PJ Murray is a businessman, entrepreneur and founder of the PJM Trust, a London-based charity which provides services to vulnerable and disadvantaged communities.

He is also the founder of Pride magazine, and worked closely with Channel U which later went on to propel the UK urban music scene to the mainstream. His memoir Self Made is a painfully honest and inspirational chronicle of his life from a juvenile teen to a mature and successful businessman.

Tell us who you are and what you do

I’m a family man, Black-British of Jamaican parents; a product of the Windrush era. I run a successful business called Insolvency and Law, and am the founder of the PJM Trust, a charity that I independently finance to support voluntary groups and individuals who provide services to vulnerable and disadvantaged communities in London.

What inspired you to write your autobiography?

Writing my biography has been on my bucket list for the past 10 or more years. I want to share my life’s journey with others as I truly believe they can be inspired and uplifted by my story.

You describe your life up to this point as being eventful. In what way has this been?

My life from birth has been like a rollercoaster of ups and downs. It started with absent education, being a juvenile gangster, a teenage father at 14 and repeated incarceration. Then I became a successful salesman, financial services star performer and I was a millionaire by the age of 25 with an impressive property portfolio. I then lost it within a year. I went into media publishing and launched Pride magazine where we interviewed Oprah Winfrey and met, among others, the Hollywood actor Danny Glover.

In the book I talk about the impact of losing my mother when I was 27 and what it was like to have never really known my father. My life has been very dark at times. My daughter committed suicide, I somehow got caught up in a murder investigation, I dabbled in witchcraft but returned to my faith in God. I’ve also battled severe depression.

Professionally I’ve set up other businesses, one of which grossed £1.4 in less than a year. Some weren’t so successful and I fell on hard times and faced home repossession due to non-payment of my mortgage.

I’ve travelled the world, and lived in Hong Kong for a while. I also started my own charity, PJM Trust, funded entirely by me and I became a multi-millionaire again. So I haven’t led a conventional 9 to 5 life, but it’s certainly been colorful.

PJ Murray

What was the key turning point in your life, that allowed you to escape the cycle of criminality and incarceration?

A close friend of mine turned to me one day when we were in jail together and announced he was giving up on criminality, which he did. In fact, he went on to become a very successful actor. At the time, I didn’t understand why he wanted to go straight, but eventually I was inspired by people like him and others in our circle who turned their lives around. Besides, I was convinced criminality and incarceration would lead to mental illness, which is one of my greatest fears.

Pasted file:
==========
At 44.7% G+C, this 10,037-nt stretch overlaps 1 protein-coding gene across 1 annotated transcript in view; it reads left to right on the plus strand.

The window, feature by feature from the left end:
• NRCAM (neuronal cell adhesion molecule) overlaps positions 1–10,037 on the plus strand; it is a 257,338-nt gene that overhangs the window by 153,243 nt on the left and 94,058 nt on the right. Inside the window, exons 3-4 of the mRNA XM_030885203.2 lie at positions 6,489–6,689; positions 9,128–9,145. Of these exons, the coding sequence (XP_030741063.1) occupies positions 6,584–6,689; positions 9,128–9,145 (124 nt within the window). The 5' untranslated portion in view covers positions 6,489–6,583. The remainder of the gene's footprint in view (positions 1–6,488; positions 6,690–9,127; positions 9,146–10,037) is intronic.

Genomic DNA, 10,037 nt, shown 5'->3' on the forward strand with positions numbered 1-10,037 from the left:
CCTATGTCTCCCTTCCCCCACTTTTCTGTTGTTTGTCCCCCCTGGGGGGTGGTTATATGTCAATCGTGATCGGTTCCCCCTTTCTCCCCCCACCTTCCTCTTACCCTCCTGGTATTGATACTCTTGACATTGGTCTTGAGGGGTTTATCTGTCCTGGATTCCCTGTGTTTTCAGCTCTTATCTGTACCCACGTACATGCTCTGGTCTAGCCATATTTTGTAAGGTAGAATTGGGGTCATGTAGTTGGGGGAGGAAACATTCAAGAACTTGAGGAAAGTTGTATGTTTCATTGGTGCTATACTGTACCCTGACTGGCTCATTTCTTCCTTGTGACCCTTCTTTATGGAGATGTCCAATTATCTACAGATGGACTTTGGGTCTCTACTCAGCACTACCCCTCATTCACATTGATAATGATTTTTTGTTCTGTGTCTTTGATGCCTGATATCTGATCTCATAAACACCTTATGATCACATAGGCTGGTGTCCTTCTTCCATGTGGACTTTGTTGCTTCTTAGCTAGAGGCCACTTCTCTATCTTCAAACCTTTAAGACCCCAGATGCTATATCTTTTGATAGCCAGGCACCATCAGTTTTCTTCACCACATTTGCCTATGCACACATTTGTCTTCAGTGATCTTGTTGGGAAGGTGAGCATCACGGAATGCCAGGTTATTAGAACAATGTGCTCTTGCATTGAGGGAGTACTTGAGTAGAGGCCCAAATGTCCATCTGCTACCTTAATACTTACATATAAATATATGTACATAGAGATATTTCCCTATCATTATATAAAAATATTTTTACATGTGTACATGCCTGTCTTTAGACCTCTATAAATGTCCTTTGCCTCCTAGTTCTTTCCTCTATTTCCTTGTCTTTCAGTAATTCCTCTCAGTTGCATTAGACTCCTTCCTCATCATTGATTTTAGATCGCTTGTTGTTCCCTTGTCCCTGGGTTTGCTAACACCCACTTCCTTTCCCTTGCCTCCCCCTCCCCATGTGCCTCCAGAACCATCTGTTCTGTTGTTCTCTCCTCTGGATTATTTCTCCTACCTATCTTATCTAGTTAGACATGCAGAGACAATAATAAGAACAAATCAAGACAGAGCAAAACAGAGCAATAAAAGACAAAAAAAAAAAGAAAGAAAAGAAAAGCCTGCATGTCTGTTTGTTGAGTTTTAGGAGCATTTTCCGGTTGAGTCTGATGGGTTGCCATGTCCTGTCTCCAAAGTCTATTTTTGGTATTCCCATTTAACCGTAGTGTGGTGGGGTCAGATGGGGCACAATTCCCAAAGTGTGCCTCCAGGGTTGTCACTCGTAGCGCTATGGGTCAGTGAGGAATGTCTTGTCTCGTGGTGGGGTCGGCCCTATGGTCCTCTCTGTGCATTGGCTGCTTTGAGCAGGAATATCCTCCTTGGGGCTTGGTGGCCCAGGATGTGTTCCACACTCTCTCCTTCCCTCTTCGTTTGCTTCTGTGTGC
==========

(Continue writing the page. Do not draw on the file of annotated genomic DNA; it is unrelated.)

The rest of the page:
How have your life experiences shaped you?

For the better. They’ve made me a more grounded person with integrity, ambitious, industrious, determined, tolerant and appreciative.

You played an integral role in the development of two pioneering media projects one of which was Pride magazine. Tell us about them and how/why you got involved?

The idea for Pride came to me whilst on a boat one day in Jamaica. At the time, business was good and I was running another publication for the high-end hotel market in the UK. Without giving away too much of the story; prior to being in Jamaica I had a conversation with a few ladies in America who questioned why I wasn’t “doing anything for my community”. That led to some soul searching, and ultimately was the inspiration behind creating a magazine for black women.

My involvement in Channel U [later known as Channel AKA] is also an interesting one, and fueled the UK’s urban music scene into an independent force of substance, which eventually entered the mainstream. You’ll have to read the book to find out more about that story!

Looking back over your life, what are you proudest of?

That’s easy, my children. But professionally it’s my current business Insolvency & Law, which has been running for a decade now. Founding Pride is also a highlight.

What single piece of advice would you give to someone who is trying to meet their goals in life?

Be truthful to yourself, always take good counsel from others, have belief in what you are doing and remain steadfastly persistent through thick and thin times.

Who and/or what inspires you?

I am inspired by my children; providing for them and seeing their success.

What’s the main ‘take home message from Self Made?

Within reason, you can be who you want to be provided you are prepared to pay the price – sacrifice.


Self-Made by P J Murray is available on Amazon and from all major book retailers. Find out more and purchase it here.

Read TBB’s Out Of 100 review of Self Made here.